Children are allowed at Journal
Bring stuffed animals Tuesday to support working parents
Schick and McDonough discussed the matter because Pat Welker, managing editor for administration, had evicted three children of Guild members from the newsroom last week, saying it was company policy that no children were allowed.
Such a policy would have been a change in working conditions and thus subject to negotiations because in the past, Guild members (and members of management) have brought their children into the building for years without censure.
But McDonough said it was all a mistake.
Nevertheless, Teddy Bear Tuesday is still on, no longer as a protest but now as a statement of support for a family-friendly workplace. Everyone is encouraged to bring a stuffed animal to work to show that our children matter to us and that we expect our employer to respect that.
The child-eviction issue caused a stir in the newsroom last week. One reporter had to leave early because Welker said her child could not stay in the newsroom. Later Welker upbraided another reporter who had to bring his child in because both he and his wife were called in on emergency overtime.
In a third instance, Welker kicked out a child who was actually 20 years old and who was quietly watching television, waiting for his mother.
Reporter Linda Borg, who has no children, was so outraged that she posted a letter (reproduced below) on Jim Romenesko's Web site at the Poynter Institute. That caught the attention of Executive Editor Joel Rawson, who told Borg there was no such anti-child policy at the Journal.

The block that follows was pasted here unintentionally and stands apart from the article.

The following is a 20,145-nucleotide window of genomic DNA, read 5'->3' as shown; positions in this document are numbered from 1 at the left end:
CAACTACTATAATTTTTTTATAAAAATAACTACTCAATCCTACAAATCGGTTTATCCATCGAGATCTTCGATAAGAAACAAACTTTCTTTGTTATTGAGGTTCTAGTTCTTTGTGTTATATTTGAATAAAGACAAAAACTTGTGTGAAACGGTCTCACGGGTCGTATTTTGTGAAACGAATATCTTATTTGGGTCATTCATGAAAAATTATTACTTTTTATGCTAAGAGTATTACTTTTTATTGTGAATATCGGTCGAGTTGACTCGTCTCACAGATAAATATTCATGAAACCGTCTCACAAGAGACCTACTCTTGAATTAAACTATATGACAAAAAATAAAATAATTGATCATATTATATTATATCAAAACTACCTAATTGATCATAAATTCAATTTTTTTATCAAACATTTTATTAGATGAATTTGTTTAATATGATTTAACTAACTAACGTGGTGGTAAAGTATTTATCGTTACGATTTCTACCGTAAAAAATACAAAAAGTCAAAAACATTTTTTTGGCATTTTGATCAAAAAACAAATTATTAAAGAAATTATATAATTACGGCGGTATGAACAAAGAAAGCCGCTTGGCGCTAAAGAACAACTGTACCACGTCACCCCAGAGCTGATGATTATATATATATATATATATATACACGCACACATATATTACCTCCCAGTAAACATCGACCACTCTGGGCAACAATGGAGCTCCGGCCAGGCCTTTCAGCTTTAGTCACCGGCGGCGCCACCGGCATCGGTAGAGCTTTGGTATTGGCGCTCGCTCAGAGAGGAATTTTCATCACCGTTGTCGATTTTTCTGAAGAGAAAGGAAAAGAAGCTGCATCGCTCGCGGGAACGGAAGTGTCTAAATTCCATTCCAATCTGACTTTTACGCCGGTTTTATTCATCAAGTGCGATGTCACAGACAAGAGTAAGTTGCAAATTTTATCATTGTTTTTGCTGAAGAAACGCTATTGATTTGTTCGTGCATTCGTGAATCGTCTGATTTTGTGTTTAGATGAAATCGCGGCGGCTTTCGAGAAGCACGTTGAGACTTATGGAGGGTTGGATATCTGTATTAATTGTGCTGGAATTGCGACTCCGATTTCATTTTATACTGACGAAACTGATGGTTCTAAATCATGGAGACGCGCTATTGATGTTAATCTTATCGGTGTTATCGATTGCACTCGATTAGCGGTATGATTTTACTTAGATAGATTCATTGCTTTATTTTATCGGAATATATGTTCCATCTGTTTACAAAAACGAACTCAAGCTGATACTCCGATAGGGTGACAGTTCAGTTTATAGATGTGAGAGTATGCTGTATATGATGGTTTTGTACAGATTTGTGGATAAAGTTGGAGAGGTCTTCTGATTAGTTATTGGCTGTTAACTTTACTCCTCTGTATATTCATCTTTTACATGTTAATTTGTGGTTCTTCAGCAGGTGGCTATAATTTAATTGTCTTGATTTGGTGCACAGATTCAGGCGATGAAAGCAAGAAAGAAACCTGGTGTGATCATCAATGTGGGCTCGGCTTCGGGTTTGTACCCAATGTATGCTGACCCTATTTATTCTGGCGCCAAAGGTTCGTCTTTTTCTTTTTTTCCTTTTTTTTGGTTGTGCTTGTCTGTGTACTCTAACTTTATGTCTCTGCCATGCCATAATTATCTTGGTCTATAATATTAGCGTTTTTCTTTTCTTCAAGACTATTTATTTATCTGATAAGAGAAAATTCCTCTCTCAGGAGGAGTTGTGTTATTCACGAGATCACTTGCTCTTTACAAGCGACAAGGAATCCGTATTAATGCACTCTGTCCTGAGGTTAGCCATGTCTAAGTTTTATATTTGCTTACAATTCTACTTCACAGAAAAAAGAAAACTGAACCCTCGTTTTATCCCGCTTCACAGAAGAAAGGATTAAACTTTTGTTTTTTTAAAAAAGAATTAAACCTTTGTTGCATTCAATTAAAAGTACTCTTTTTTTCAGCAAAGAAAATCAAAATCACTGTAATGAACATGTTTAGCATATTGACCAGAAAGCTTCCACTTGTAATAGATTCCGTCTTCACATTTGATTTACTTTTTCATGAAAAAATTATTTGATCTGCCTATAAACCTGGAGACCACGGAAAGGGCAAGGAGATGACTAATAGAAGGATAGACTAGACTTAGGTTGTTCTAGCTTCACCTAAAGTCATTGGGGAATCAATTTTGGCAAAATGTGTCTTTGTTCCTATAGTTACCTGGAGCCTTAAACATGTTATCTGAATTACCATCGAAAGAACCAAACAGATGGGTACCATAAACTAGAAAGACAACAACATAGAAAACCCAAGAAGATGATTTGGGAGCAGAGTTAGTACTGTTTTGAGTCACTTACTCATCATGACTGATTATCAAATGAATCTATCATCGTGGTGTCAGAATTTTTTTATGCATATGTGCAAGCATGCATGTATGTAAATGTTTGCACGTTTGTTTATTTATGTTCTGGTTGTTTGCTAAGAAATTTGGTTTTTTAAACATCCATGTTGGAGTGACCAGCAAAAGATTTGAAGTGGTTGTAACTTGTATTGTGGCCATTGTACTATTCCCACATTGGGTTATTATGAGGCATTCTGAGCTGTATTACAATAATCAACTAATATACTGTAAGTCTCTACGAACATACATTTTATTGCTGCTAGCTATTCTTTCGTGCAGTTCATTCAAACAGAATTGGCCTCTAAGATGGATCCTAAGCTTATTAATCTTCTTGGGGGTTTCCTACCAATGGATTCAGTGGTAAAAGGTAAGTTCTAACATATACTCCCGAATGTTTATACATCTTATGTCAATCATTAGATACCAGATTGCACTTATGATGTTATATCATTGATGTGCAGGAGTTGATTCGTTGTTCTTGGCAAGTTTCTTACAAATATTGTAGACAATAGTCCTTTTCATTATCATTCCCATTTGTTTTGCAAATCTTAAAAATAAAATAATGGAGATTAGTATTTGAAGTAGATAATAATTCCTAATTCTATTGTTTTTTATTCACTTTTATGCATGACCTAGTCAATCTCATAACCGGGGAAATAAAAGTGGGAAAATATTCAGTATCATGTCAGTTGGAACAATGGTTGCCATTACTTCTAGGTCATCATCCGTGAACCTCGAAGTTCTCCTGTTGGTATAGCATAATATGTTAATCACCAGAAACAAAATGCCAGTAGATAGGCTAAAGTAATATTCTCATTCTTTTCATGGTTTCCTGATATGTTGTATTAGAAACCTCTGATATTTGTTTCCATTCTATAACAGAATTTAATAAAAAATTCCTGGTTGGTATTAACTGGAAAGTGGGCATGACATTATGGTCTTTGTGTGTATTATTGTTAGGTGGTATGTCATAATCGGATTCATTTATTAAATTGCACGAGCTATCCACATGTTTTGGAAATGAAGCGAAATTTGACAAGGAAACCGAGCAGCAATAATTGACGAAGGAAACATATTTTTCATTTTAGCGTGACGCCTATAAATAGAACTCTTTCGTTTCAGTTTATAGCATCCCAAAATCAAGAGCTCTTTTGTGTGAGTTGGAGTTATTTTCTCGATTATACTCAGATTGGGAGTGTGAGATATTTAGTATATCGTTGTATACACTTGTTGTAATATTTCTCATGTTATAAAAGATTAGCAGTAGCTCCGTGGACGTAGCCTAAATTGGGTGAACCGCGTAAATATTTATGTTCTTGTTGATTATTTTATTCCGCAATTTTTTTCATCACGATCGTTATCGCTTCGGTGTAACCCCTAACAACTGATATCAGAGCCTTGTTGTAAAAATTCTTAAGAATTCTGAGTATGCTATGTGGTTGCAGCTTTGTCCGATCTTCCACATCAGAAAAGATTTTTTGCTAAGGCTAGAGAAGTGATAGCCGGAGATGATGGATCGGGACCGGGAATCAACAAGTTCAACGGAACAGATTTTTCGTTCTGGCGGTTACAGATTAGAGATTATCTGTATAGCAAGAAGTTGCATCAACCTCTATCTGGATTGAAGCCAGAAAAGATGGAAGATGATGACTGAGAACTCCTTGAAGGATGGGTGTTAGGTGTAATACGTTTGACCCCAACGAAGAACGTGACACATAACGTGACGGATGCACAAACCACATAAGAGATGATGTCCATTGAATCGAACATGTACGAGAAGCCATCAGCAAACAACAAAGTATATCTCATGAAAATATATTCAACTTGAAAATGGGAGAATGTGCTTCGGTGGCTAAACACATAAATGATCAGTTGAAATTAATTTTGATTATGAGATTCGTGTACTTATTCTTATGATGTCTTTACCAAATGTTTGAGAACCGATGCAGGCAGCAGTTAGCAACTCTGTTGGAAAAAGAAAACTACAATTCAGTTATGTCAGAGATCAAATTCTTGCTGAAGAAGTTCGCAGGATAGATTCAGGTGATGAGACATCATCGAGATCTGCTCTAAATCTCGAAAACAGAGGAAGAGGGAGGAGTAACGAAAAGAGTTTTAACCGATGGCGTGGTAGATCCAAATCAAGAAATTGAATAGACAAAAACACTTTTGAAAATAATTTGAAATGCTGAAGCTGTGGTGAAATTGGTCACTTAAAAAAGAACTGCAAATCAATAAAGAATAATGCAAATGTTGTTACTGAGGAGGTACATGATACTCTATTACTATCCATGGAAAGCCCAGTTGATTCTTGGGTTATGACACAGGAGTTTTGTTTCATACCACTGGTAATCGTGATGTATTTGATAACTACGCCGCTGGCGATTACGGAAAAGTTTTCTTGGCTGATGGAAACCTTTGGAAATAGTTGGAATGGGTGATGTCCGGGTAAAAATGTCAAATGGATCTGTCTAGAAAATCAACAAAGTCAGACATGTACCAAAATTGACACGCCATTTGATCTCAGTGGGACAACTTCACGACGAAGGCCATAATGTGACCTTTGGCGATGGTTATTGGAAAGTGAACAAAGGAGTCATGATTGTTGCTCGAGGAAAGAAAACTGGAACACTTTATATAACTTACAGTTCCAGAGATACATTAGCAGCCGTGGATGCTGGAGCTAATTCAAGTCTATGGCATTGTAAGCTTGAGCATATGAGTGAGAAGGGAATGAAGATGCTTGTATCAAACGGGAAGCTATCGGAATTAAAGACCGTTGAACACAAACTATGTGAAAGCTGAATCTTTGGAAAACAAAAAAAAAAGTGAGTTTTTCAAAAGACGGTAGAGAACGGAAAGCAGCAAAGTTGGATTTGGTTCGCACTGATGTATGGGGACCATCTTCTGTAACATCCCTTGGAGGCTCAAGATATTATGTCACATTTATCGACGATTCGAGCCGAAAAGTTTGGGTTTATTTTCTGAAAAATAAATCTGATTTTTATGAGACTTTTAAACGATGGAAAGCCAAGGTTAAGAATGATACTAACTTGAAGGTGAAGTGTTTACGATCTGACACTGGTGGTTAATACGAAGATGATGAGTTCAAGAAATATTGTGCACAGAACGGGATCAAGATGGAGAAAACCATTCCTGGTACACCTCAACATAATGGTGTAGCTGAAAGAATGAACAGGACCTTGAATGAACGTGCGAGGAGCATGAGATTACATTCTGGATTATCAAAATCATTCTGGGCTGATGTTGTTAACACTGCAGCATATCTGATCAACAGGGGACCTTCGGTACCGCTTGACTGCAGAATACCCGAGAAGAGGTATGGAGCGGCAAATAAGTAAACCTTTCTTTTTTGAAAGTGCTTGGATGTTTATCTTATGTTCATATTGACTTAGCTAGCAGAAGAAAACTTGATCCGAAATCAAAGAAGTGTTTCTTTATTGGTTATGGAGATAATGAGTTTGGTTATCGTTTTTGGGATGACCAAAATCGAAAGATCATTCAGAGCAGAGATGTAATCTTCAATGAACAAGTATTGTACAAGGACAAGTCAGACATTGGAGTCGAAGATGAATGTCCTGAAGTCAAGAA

Many managers occasionally bring their children into the office, so the issue was of widespread concern.
On Friday, Carol Young, deputy executive editor, personally apologized to the parents of the three children involved. Guild members throughout the building were heartened by the company's swift action to set matters straight, and to apologize to those who had been wronged.
Linda Borg's letter to Romenesko
Nasty newsroom atmosphere
From LINDA BORG, education reporter, Providence Journal:
Last week, the only black woman iin the newsroom was singled out for bringing her son to work, briefly, while his babysitter went to the doctor. She was told never to do this again because it was company policy. No other parent was asked to do the same. The following day, two more parents were called into the editor's office and told the same thing. The editor is Pat Welker, the Journal's beancounter.
One of the parents had her son, a 20-year-old man with Down's Syndrome, in the office for 20 minutes prior to a dentist's appointment. She was told that he had to leave, even though he is an adult and was quietly watching TV.
Belo recently sent out a letter about how "family friendly'' the company is. Clearly, their actions belie their words. Some of us here are outraged that we are being treated like chattel. One reporter, for example, brought his daughter into work because he had to work overtime on a breaking story and couldn't leave his daughter home alone.
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